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Home https://server7.kproxy.com/servlet/redirect.srv/sruj/smyrwpoii/p2/ US https://server7.kproxy.com/servlet/redirect.srv/sruj/smyrwpoii/p2/ The protesters gathered before the Capitol on the first national day

The protesters gathered before the Capitol on the first national day



Sanchez's call to action was met with vocal approval and fervent support from a crowd waving signs with battle cries such as "Stop taxing my vagina!" And "There will be blood!"

rallies were held across the country. on Saturday advocated widespread access to products and suspension of tampon tax, rallies in the nation's capital also called for congress to send reports of migrant women at US-Mexico border detention centers, refusing products and bleeding through their clothes .

"We rarely talk about the equality of the menstrual cycle in places that are completely out of sight, such as prisons and detention centers for immigrants," says lead speaker Julie Schwertz Colazo, director of Immigrant Families Together. "They cannot be here to speak in their own words. I am here to ask that we not forget them today, on national day or every day. "

Nadia Okamoto, a 21

-year-old junior from Harvard University and co-founder of the non-profit advocacy group PERIOD, helped launch a series of rallies across the country.

"Periodic poverty disproportionately affects people in low-income households," Okamoto says of a report that 46 percent of low-income women have to choose between nutrition and periodic products. "It's not just for periods. This is about gender equality and the fight for global development. "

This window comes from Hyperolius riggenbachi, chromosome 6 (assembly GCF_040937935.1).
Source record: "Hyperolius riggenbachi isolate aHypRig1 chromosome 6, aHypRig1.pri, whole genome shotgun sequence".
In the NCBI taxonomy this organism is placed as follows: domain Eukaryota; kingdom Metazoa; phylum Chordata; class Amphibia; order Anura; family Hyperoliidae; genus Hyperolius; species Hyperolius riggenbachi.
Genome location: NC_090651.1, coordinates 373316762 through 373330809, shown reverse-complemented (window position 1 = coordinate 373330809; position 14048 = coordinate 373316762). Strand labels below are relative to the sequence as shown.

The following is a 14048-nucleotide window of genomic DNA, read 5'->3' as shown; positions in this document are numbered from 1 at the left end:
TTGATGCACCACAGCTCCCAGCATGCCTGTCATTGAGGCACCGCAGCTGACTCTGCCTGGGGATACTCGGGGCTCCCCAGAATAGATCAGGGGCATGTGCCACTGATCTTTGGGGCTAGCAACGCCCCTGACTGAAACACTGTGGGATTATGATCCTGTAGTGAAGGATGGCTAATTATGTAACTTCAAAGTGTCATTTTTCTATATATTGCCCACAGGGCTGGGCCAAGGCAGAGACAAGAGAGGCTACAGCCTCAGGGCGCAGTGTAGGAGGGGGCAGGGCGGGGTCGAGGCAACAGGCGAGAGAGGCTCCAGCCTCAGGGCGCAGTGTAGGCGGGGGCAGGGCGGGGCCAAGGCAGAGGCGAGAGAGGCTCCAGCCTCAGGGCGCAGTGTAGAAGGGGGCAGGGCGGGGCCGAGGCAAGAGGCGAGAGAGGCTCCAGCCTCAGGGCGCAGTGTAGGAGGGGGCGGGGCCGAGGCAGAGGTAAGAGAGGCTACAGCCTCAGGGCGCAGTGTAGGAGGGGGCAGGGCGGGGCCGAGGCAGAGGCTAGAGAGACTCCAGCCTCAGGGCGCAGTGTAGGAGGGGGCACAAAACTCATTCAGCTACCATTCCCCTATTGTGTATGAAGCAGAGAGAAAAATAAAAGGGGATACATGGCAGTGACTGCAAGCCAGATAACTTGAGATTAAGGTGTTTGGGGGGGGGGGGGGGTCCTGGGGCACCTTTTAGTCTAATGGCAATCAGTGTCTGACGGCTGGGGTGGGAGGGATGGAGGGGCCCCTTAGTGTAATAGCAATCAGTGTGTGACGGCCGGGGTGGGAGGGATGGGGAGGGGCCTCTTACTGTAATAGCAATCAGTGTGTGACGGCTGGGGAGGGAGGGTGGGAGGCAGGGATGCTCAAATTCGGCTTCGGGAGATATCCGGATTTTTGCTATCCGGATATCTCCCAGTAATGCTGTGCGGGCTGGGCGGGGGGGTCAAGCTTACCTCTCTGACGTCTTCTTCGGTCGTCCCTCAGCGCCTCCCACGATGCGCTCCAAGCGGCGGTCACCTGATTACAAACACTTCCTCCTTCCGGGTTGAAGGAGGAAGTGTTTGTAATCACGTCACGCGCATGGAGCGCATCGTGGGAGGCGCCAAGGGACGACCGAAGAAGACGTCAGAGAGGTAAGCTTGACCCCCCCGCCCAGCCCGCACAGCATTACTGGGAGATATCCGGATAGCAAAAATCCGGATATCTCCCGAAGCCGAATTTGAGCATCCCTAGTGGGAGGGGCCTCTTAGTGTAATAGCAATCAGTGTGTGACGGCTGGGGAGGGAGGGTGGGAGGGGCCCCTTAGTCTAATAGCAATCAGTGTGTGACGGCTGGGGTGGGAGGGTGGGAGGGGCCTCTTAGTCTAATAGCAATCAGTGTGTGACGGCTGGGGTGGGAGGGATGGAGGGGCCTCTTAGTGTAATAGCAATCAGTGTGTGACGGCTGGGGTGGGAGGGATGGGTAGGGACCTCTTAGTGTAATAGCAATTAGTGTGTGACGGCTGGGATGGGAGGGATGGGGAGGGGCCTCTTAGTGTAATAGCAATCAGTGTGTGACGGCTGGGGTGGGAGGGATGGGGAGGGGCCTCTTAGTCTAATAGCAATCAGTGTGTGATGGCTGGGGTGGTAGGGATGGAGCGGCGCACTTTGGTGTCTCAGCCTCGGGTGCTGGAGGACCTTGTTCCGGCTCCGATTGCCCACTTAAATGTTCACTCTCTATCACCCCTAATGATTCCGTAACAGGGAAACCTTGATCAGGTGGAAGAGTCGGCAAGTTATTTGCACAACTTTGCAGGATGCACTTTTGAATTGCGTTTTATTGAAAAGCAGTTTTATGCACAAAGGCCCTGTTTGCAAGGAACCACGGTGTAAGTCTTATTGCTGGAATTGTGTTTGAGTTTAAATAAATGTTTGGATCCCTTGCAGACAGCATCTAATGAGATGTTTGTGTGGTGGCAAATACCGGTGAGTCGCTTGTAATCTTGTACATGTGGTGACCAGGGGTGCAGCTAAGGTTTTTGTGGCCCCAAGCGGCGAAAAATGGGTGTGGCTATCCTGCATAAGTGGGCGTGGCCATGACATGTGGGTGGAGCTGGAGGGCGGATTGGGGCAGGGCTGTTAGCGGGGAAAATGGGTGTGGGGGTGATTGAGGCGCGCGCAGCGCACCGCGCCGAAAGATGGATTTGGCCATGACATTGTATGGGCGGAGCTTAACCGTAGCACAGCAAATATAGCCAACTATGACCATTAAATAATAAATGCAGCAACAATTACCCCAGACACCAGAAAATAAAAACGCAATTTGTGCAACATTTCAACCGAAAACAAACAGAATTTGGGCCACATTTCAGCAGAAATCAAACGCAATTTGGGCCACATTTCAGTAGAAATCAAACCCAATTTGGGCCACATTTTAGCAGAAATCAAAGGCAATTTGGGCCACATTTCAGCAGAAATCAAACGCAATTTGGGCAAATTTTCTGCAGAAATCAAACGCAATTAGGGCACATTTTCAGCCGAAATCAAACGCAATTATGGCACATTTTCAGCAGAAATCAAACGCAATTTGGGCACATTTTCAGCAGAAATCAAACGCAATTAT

According to a 2018 survey by Always, a menstrual company, almost 1 in 5 girls across the country left school early or stayed home due to lack of access to periodic supplies.

As a 16-year-old Okamoto was outraged by the perception that comfort while menstruation was a luxury. It's a basic human right, she says, which motivates her to find PERIOD in 2014 with a friend in Portland, Oregon. The organization has registered over 400 campus chapters in all 50 states and in over 30 countries.

Over the last few months, PERIOD chapters have undergone about 12 local and state policies for schools, but they are looking at changes throughout the country. PERIOD has two main requirements: providing products for periods of time to everyone – especially in public schools and prisons – and eliminating tampon tax.

The latter, often referred to as the 'pink tax', refers to sales tax in 34 countries of menstrual products, which classify them as non-essential items, not hygiene products, which are normally exempt from tax and include items such as Rogain and Viagra.

Washington, DC, Removed Tax on 2018, but Nina Sarhan, the organizer of the DC rally, believes it is important to present the political requirements of PERIOD to the most powerful legislators in the country.

"In DC, we focus on highlighting the most vulnerable about poverty in the period, "Sarhan said." Poverty in the period is so inclusive and it hits so many It is more difficult for our trans and immigrant families. "

The Corporate Sponsor of the event, Seventh Generation, a manufacturer of menstrual products, launches a continuous charity joint venture to donate 43 cents from each pack of products of the period – approximately the price of the pink tax – on PERIOD and other movements at basic levels fighting menstrual inequality.

"It's really important to us that the industry really grows," said Ashley Orgin, the seventh-generation global director for advocacy and sustainability. "This is an opportunity to raise the issue. Having access and information is just a human right.

When the rally was over, Okamoto swore that the duel was just beginning. The organization plans to continue advocacy and lobbying for legislation ahead of the 2020 presidential election.

"This is the power of mobilizing young people," she said. "We change politics, but we can change the culture. This is a real and urgent issue that voters will look after and gather. ”


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